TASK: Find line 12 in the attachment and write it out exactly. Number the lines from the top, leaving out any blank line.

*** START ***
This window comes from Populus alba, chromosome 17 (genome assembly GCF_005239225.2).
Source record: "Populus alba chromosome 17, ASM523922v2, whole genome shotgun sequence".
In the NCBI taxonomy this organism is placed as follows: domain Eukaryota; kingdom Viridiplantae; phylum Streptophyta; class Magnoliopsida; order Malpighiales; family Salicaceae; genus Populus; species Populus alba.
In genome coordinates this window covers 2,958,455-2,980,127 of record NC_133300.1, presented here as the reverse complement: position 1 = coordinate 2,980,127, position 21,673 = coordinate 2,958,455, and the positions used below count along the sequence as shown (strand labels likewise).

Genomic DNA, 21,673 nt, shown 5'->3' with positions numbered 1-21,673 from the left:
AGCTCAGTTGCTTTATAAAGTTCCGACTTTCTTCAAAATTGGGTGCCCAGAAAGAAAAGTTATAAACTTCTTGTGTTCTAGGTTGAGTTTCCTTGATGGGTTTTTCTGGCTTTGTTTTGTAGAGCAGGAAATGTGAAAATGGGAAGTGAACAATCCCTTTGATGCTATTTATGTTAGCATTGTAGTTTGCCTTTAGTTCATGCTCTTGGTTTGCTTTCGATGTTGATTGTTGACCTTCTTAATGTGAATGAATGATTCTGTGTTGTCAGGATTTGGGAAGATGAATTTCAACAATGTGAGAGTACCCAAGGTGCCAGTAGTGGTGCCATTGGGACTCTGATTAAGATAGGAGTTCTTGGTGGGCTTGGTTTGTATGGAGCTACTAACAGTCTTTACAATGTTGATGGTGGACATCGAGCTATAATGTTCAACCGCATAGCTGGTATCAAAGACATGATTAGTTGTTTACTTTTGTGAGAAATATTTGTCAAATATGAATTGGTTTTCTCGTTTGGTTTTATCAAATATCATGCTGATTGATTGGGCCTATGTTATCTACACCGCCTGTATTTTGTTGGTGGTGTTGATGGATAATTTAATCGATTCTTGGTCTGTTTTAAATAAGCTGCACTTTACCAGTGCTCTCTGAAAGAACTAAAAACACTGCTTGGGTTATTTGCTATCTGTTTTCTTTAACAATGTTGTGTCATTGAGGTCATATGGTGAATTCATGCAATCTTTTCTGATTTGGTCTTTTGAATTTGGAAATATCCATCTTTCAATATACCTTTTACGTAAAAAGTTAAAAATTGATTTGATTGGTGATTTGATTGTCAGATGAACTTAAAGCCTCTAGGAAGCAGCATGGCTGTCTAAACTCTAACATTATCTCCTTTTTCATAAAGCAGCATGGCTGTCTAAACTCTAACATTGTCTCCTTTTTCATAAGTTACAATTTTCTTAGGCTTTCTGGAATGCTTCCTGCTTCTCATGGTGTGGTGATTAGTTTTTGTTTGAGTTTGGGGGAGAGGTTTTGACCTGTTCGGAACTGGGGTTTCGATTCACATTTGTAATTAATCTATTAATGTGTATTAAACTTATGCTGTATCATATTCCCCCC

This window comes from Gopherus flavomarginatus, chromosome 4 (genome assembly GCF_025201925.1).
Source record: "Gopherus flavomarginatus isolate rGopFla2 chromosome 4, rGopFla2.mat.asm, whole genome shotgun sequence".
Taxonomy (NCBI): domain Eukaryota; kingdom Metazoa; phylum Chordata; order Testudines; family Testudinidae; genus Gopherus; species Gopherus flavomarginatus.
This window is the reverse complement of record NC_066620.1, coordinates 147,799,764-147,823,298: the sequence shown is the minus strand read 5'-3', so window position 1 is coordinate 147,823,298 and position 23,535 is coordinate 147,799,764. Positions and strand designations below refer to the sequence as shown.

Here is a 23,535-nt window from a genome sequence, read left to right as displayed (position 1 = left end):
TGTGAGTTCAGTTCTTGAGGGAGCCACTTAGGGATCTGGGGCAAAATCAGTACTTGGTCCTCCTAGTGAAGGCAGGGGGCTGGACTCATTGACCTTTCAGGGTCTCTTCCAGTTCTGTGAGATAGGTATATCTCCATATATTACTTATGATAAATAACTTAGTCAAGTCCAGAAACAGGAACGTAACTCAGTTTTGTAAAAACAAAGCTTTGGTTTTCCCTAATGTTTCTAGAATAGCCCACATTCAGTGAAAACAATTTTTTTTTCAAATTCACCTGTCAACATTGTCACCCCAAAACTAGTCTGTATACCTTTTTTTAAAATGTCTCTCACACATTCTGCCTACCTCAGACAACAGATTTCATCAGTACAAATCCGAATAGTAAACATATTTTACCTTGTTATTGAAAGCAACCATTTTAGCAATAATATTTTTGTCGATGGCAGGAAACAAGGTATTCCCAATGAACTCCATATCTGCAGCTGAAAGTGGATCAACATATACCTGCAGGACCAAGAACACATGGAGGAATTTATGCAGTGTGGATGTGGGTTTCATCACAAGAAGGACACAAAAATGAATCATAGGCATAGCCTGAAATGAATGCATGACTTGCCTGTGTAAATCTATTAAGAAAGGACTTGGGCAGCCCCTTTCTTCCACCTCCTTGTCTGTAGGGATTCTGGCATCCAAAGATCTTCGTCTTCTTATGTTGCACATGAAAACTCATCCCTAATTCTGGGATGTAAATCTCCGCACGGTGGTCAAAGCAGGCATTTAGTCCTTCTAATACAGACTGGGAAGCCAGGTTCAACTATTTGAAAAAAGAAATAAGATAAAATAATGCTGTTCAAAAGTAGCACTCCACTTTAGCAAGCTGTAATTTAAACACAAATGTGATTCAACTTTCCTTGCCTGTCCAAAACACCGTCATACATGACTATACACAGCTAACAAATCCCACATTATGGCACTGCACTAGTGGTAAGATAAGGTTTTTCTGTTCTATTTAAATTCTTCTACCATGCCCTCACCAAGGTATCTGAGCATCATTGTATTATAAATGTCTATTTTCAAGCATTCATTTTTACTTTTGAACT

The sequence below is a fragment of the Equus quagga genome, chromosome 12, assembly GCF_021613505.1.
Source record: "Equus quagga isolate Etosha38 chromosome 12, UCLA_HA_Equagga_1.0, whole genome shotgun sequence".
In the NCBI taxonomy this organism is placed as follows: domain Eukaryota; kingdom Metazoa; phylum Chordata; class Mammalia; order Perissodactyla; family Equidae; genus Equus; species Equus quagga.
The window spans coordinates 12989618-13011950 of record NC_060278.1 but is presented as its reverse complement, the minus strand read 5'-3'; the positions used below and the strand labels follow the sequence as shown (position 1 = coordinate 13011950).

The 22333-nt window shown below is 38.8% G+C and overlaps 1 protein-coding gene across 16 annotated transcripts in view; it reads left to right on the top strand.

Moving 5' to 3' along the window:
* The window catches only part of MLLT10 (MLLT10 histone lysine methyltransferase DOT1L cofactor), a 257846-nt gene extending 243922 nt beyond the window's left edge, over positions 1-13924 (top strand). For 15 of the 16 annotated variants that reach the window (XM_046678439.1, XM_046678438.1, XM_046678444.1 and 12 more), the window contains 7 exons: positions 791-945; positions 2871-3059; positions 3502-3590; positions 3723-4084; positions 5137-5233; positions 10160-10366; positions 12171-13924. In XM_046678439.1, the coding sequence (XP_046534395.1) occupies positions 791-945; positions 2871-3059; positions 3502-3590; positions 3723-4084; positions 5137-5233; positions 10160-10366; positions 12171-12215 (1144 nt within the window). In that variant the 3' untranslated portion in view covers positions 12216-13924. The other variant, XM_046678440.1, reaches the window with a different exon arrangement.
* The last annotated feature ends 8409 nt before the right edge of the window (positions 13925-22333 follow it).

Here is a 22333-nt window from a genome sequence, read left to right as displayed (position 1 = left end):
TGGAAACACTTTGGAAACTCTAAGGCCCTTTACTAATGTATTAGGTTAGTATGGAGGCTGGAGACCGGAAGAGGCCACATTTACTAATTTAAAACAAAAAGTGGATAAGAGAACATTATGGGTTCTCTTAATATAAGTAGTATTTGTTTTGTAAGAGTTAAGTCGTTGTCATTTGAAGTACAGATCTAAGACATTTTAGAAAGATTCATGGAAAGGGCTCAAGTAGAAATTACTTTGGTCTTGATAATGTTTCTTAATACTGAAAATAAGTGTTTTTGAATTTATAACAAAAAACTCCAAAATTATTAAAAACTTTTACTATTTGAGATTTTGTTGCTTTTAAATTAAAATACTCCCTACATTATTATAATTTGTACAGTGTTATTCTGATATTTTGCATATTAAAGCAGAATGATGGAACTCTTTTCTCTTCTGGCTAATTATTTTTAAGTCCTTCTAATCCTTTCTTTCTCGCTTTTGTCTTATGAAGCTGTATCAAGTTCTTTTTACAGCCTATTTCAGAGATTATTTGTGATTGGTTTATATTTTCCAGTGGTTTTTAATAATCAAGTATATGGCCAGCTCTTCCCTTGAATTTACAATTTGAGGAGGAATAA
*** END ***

TGTGAGTTCAGTTCTTGAGGGAGCCACTTAGGGATCTGGGGCAAAATCAGTACTTGGTCCTCCTAGTGAAGGCAGGGGGCTGGACTCATTGACCTTTCAGGGTCTCTTCCAGTTCTGTGAGATAGGTATATCTCCATATATTACTTATGATAAATAACTTAGTCAAGTCCAGAAACAGGAACGTAACTCAGTTTTGTAAAAACAAAGCTTTGGTTTTCCCTAATGTTTCTAGAATAGCCCACATTCAGTGAAAACAATTTTTTTTTCAAATTCACCTGTCAACATTGTCACCCCAAAACTAGTCTGTATACCTTTTTTTAAAATGTCTCTCACACATTCTGCCTACCTCAGACAACAGATTTCATCAGTACAAATCCGAATAGTAAACATATTTTACCTTGTTATTGAAAGCAACCATTTTAGCAATAATATTTTTGTCGATGGCAGGAAACAAGGTATTCCCAATGAACTCCATATCTGCAGCTGAAAGTGGATCAACATATACCTGCAGGACCAAGAACACATGGAGGAATTTATGCAGTGTGGATGTGGGTTTCATCACAAGAAGGACACAAAAATGAATCATAGGCATAGCCTGAAATGAATGCATGACTTGCCTGTGTAAATCTATTAAGAAAGGACTTGGGCAGCCCCTTTCTTCCACCTCCTTGTCTGTAGGGATTCTGGCATCCAAAGATCTTCGTCTTCTTATGTTGCACATGAAAACTCATCCCTAATTCTGGGATGTAAATCTCCGCACGGTGGTCAAAGCAGGCATTTAGTCCTTCTAATACAGACTGGGAAGCCAGGTTCAACTATTTGAAAAAAGAAATAAGATAAAATAATGCTGTTCAAAAGTAGCACTCCACTTTAGCAAGCTGTAATTTAAACACAAATGTGATTCAACTTTCCTTGCCTGTCCAAAACACCGTCATACATGACTATACACAGCTAACAAATCCCACATTATGGCACTGCACTAGTGGTAAGATAAGGTTTTTCTGTTCTATTTAAATTCTTCTACCATGCCCTCACCAAGGTATCTGAGCATCATTGTATTATAAATGTCTATTTTCAAGCATTCATTTTTACTTTTGAACT